In connection with FIG. 2 there is a disclosure of exhaust heating of the air entering the passage 33. The heating can of course be provided by any other means, such as the engine cooling water. Also, the passages and pipes 13, 28' can be heated by the same means, to enhance the evaporation of gasoline without impairing proper engine filling, since there is no need to heat the main air arriving through the pipes 19 and 18.

According to another feature (not shown) of the invention, the pipes 13 and/or the passages 28 or 28' can have closure facilities which are connected to the main throttle member and/or to the negative pressure upstream thereof to stop the arrival of fuel and air through the passages 28' or 28 when the main throttle member is fully closed and/or when the pressure downstream thereof drops below a critical value. This step helps to reduce the toxic gas content of the exhaust on overun with the main throttle member closed and is very advantageous in this system; it causes no difficulties with pick-up since delivery can restart instantaneously and, the pipes 19 and 18 always being dry, there is no risk of any disturbance. Since the pulsations in the pipes l9, l8 depend upon the length or distance L between the valves 17 and the place where the pipes 19 join the manifold chamber 25, any element disposed either in the manifold chamber 25 or further upstream cannot affect the pulsations. Consequently, in the system according to the invention acoustic filters may be provided at the inlet of the manifold 25 to keep the pulsations caused by the repeated suctions of the engine away from the auxiliary throttle member. The same then has less tendency to oscillate and so does not have to have a damper; consequently engine response during acceleration is faster since the auxiliary throttle member can more quickly follow pressure variations in the chamber between the main and auxiliary throttle members.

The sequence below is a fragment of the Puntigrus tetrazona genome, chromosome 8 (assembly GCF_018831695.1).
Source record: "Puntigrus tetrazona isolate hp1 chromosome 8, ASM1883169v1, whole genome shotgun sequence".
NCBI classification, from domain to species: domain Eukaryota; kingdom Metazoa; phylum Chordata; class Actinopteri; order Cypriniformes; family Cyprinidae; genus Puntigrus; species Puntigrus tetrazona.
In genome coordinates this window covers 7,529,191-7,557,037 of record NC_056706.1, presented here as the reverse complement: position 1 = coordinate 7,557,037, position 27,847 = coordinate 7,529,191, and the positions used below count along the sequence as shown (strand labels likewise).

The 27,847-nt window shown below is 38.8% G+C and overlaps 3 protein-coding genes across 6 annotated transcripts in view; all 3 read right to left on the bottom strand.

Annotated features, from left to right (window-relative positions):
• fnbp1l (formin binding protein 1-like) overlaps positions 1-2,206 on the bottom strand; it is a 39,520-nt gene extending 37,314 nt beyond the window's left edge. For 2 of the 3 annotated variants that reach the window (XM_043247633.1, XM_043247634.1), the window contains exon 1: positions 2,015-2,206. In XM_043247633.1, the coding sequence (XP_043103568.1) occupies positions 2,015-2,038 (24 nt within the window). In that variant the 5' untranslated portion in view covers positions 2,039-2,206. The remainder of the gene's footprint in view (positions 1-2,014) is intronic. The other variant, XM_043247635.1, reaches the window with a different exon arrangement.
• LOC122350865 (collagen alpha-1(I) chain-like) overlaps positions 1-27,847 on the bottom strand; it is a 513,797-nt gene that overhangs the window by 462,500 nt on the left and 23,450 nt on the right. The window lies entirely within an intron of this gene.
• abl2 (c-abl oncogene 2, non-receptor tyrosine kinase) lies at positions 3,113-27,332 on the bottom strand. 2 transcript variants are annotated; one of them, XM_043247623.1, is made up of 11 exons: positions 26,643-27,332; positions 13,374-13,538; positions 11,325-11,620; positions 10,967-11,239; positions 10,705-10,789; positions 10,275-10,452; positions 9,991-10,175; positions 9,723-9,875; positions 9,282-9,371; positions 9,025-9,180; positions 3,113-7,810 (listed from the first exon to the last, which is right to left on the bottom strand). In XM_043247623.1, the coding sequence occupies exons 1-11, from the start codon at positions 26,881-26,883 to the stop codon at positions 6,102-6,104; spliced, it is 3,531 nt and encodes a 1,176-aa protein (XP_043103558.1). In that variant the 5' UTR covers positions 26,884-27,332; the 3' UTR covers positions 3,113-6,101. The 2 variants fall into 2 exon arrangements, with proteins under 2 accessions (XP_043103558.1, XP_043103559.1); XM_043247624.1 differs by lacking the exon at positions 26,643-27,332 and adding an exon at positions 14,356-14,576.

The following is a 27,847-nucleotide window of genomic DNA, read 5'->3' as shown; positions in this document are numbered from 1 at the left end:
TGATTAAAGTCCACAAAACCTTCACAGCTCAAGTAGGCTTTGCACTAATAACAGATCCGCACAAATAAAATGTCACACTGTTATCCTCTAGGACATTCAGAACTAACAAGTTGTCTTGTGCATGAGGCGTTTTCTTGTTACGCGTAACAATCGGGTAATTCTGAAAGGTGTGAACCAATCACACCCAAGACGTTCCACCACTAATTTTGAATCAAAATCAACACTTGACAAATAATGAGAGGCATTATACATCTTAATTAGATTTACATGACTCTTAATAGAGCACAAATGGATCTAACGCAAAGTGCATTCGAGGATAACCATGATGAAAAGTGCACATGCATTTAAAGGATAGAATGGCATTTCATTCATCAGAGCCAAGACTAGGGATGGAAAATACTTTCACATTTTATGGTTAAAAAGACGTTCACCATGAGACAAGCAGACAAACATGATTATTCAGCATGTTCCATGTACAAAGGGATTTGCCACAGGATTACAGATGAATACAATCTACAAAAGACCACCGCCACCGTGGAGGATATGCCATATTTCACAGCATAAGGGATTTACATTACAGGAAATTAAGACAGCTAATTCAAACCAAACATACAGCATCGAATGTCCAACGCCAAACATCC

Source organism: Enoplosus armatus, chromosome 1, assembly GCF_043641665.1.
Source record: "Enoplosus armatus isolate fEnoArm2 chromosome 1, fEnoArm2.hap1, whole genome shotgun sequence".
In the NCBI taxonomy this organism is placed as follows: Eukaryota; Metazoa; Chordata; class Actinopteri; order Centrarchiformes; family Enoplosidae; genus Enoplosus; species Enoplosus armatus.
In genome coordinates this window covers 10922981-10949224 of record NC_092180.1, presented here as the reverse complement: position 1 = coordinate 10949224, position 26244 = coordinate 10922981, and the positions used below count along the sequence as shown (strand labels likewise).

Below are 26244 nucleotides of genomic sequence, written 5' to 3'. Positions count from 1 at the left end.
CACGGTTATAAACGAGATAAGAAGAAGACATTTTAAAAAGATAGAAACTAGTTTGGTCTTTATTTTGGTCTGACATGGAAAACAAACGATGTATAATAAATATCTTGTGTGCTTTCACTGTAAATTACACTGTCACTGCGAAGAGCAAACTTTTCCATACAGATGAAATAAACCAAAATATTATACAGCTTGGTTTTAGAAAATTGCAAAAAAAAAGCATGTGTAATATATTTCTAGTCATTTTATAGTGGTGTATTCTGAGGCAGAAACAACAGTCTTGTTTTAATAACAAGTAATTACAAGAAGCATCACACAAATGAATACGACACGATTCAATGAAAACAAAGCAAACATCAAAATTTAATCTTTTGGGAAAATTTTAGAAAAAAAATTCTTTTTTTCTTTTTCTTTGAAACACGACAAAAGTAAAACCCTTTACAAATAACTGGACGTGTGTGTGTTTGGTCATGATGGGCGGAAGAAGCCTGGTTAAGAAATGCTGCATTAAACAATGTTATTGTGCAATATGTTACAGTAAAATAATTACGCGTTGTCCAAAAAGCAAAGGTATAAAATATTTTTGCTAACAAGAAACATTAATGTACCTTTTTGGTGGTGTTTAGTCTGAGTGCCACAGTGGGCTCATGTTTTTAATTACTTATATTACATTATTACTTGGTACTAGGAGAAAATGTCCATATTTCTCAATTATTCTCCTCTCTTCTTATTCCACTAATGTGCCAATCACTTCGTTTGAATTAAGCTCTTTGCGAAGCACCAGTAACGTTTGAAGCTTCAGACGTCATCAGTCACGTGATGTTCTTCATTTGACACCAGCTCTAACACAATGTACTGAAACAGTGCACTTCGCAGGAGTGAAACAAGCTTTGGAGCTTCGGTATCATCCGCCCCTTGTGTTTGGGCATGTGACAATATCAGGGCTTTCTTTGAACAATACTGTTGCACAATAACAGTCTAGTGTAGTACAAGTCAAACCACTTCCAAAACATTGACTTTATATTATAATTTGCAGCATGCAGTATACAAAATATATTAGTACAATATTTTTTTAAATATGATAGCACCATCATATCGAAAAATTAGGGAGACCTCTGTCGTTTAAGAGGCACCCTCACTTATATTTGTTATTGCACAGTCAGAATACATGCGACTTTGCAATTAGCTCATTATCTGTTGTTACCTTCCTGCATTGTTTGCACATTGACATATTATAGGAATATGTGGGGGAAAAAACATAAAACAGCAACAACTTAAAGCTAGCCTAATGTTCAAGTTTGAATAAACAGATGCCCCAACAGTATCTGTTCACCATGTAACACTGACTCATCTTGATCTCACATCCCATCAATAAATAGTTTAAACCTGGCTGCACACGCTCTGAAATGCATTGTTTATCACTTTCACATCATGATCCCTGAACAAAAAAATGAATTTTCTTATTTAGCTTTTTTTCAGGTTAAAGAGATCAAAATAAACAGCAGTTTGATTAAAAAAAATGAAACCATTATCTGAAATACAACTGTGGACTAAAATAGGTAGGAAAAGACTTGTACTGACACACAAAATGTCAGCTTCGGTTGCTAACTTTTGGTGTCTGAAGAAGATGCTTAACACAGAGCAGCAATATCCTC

In FIG. 2, an auxiliary throttle member is provided only in the relatively narrow passage 3a, fuel dosage being the result solely of the association between the auxiliary throttle member 4 and the needle 5. Of course, the invention is not limited just to this example, for if circumstances warrant it, an auxiliary throttle member 4 can be provided in the relatively large passage 30 and also be connected to the dosing needle 5, the whole being so adjusted that the main throttle member and the auxiliary throttle member in the passage 3a start to open only when the corresponding throttle members in the relatively narrow passage 3'a are already fully open or are almost fully open, the system then virtually corresponding to the compound double-barrel carburator used for some engines.

Clearly, therefore, the carburation system according to the invention provides the same advantages as an installation comprising one carburator per engine cylinder, but with much less complication, the means used corresponding substantially to a single-barrel carburator or to a compound double-barrel carburator such as are now often used on GT vehicles.

What we claim is:

l. A carburation system for multicylinder internal combustion engines comprising an intake means including an enlarged manifold and a large diameter and a small diameter air inlet to said enlarged manifold, a main throttle member in said small air inlet, an auxiliary throttle member in said small air inlet and upstream of said main throttle member, the space between said throttle members defining a chamber, a second main throttle member in said large air inlet, the position of said auxiliary throttle means in the small air inlet varying in proportion to the rate of air flow through said small air inlet, individual inlet pipes of predetermined length leading from said enlarged manifold to the individual cylinders, inlet valve means for each cylinder,